The Action Congress of Nigeria (ACN) has warned that the rising cases of crude oil theft and pipeline vandalism in the Niger Delta will definitely worsen the country’s economic woes, when placed side by side with other problems besetting the country’s troubled oil sector, unless the Federal Government acts decisively to stop the criminal act.
In a statement issued in Lagos on Sunday by its National Publicity Secretary, Lai Mohammed, the party said oil theft and pipeline vandalism, the cost of which has been put between 6 and 12 billion US dollars per annum, have now reverted to the pre-amnesty period, when oil theft peaked at about 350,000 barrels of per day – higher than the quantity of oil produced daily by Gabon or Equatorial Guinea.
”On Feb. 24th 2013, we raised the alarm that the country’s economy was heading for the rocks, citing the skyrocketing cost of oil production, from 4 dollars per barrel in 2002 to 35 dollars per barrel presently; the massive corruption in the oil sector; the sharp fall in the discovery of new oil and gas reserves due to the low investment in the sector, and the challenge posed by alternative sources of global supply of oil and gas.
”For raising that alarm, we were pilloried by those who acted more out of emotion than facts. Today, we say the situation is actually worse than we had thought, exacerbated by pipeline vandalism and crude oil theft which have reached an unsustainable level. Add this to the resurgence of attacks by the Movement for the Emancipation of the Niger Delta (MEND), and we are compelled to cry out again,” it said.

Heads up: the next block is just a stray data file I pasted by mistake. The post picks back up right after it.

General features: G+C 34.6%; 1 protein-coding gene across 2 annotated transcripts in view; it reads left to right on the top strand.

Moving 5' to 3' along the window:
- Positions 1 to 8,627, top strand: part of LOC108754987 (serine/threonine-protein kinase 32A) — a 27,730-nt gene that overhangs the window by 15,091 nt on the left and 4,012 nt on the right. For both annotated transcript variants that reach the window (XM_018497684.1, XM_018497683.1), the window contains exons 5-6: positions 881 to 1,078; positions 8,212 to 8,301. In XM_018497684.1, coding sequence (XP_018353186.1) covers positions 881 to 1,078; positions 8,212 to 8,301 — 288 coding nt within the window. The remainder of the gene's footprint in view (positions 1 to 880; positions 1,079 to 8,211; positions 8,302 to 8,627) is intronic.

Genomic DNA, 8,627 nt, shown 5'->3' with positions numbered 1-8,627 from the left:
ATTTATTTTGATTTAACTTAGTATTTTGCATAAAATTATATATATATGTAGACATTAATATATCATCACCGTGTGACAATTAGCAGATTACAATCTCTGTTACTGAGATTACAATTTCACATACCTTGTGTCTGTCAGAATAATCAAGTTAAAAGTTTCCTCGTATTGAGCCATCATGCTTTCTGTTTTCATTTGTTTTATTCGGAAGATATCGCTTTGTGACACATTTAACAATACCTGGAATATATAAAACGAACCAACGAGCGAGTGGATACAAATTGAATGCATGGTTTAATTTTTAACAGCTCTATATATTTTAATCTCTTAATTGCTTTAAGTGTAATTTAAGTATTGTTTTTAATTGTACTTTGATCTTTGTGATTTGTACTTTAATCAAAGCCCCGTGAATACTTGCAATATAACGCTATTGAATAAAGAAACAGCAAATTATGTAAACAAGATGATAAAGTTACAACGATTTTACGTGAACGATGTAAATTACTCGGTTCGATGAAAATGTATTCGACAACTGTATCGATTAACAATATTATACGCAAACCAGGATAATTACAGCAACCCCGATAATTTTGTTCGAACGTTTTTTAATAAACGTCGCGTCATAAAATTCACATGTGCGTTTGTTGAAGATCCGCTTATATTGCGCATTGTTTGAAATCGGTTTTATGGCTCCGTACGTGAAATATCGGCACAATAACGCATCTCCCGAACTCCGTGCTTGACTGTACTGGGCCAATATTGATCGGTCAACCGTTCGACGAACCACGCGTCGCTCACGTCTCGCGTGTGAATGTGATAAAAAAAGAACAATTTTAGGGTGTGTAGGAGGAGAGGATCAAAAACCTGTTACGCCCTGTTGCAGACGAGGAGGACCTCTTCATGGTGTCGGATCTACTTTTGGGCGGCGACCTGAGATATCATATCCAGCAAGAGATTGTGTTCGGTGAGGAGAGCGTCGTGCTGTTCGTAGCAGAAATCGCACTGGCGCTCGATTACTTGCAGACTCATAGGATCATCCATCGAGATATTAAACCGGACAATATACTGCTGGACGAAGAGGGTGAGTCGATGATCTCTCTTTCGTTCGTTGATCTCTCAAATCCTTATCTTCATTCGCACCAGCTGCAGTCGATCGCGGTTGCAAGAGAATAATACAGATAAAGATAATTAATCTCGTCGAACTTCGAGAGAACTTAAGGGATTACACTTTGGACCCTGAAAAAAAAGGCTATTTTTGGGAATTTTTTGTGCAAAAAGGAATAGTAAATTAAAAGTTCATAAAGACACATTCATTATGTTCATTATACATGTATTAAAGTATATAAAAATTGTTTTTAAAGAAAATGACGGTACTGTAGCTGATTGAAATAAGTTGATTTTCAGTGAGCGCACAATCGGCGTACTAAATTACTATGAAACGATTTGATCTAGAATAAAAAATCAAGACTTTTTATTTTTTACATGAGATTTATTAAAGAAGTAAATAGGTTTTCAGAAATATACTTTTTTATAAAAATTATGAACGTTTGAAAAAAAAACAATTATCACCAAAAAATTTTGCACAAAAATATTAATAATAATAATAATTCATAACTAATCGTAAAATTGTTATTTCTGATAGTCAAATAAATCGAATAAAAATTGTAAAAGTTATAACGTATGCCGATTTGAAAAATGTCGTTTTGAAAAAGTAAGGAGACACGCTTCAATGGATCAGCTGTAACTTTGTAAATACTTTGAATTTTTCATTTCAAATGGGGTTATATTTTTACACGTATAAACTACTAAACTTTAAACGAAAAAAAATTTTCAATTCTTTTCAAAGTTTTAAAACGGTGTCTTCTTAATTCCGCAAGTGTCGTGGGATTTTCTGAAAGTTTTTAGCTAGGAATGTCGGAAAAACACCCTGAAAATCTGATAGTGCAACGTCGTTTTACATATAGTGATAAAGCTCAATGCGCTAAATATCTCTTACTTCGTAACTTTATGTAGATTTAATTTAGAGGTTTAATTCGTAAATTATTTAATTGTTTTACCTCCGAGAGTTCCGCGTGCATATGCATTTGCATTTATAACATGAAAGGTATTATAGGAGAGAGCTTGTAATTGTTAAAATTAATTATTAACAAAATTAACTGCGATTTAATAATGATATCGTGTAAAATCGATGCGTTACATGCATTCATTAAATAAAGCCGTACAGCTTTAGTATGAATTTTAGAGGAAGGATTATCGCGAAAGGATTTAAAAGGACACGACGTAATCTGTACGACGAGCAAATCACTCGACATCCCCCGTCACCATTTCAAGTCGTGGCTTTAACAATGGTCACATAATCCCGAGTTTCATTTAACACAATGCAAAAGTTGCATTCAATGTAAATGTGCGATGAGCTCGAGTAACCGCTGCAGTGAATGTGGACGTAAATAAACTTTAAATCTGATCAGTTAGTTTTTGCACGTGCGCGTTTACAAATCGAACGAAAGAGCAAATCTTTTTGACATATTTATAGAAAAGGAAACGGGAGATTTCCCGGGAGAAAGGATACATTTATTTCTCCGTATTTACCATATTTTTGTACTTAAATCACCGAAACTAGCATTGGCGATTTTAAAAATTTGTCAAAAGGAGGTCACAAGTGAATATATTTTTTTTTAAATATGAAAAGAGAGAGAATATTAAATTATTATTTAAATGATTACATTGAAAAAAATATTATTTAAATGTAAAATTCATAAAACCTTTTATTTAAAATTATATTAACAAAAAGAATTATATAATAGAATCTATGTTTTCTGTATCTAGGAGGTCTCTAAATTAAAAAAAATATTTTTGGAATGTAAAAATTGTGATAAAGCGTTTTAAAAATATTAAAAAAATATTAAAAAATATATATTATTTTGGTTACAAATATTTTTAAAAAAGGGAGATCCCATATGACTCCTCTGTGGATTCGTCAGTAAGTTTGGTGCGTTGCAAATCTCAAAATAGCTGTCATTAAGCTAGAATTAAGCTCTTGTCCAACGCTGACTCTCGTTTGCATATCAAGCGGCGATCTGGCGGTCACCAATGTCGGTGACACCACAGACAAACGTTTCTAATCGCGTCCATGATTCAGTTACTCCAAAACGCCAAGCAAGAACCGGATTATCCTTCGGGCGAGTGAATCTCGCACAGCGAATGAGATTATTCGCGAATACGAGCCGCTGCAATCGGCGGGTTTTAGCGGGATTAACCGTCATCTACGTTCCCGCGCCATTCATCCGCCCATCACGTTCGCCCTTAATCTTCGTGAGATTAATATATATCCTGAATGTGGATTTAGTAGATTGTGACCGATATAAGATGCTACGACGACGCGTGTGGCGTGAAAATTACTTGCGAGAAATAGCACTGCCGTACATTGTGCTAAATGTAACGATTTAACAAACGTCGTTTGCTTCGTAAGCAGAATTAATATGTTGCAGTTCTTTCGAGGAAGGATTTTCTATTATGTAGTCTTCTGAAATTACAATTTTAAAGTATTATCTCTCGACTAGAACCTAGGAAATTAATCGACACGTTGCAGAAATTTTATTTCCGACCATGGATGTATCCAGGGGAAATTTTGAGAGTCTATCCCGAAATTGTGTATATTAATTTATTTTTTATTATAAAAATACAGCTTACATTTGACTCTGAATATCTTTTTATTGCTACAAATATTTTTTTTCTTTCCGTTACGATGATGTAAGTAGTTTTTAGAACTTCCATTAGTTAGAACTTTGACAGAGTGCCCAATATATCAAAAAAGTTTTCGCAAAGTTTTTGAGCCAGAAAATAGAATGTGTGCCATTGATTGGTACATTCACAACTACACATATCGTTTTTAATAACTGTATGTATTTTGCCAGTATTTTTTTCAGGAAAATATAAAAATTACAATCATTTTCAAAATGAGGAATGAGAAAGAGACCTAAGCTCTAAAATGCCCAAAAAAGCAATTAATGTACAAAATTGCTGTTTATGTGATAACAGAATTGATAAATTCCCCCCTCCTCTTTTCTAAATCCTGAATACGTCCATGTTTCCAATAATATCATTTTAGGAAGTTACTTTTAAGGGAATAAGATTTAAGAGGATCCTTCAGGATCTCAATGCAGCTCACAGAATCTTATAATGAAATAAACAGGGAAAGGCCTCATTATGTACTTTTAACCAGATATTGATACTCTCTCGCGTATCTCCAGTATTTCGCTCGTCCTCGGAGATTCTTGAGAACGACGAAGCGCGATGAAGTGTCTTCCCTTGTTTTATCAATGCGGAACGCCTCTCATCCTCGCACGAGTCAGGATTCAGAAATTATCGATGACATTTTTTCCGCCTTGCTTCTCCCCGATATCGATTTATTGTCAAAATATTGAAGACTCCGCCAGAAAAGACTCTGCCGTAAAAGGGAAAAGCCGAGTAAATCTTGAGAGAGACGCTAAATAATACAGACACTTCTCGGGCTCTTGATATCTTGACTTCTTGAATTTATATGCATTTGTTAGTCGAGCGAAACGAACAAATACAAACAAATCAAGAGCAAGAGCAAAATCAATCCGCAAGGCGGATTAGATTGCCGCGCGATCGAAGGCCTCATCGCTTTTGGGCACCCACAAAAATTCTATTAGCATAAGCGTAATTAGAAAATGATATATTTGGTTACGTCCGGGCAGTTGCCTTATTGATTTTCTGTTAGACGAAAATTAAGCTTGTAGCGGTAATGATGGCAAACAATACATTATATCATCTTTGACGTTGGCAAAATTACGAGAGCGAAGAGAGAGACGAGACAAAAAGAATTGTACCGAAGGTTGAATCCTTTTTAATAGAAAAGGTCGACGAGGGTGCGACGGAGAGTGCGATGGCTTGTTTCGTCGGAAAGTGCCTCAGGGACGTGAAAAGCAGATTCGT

ACN said the action taken in recent times by two major oil companies, Shell Petroleum Development Company (SPDC) and Nigerian Agip Oil Company (NAOC), is the clearest indication yet of the seriousness of the situation.
”In March 2013, SPDC announced that it will shut down the 150,000bpd Nembe Creek oil pipeline this April due to the urgent need to clear away illegal connections meant to facilitate the theft of crude oil from the pipeline. Also in March, NAOC declared a force majeure regarding crude oil liftings at the Brass terminal and suspended its activities in Bayelsa State, following the intensification of illegal bunkering activities and the vandalisation of the 10” Kwale-Akri-Nembe-Brass oil delivery line.
”The shutdown of these two key oil delivery trunk lines by SPDC and NAOC has cut nearly 300,000 barrels per day from already dwindling Nigeria’s oil output, now put at 2.2 million barrels per day, down from 2.75 million barrels per day a year ago, resulting from increased, organised and sophisticated illegal bunkering of oil by criminals operating in the creeks of the Niger Delta.
”To worsen matters, it has been alleged that some bad eggs in the military Joint Task Force (JTF) deployed to the region to protect oil personnel and facilities have been accused of complicity in the illegal bunkering activities. This is why the Federal Government must quickly engage key stakeholders in a dialogue with a view to finding ways to stop the criminal act before it cripples the economy and brings Nigeria down to its knees,” the party said.
ACN said it is particularly worrisome that the relative peace witnessed in the Niger Delta following the amnesty programme for oil militants seems to have waned, going by available statistics: A total of 350,000 barrels per day was lost to illegal bunkering in the Niger Delta in 2012, representing an increase of 45% over the figure for 2011 and 67% over that of 2010. It added that the trend for 2013 is alarming.
”We are particularly concerned that the Nembe Creek axis seems to have been the worst hit by the criminal act, despite being the operating base of a key former militant who has cornered a lucrative Federal Government contract to protect Nigeria’s coastline from the same bunkering activities that are now getting out of control,” the party said.
It said that without prejudice to whatever solutions that key stakeholders may proffer to the criminal act of pipeline vandalism and oil theft, it is important for the security agencies operating in the Niger Delta to ginger up their efforts to safeguard lives and property in the Niger Delta; and the government must recommit itself to enhancing security of investment in the region, while at the same time tackling headlong the grinding poverty in the oil region.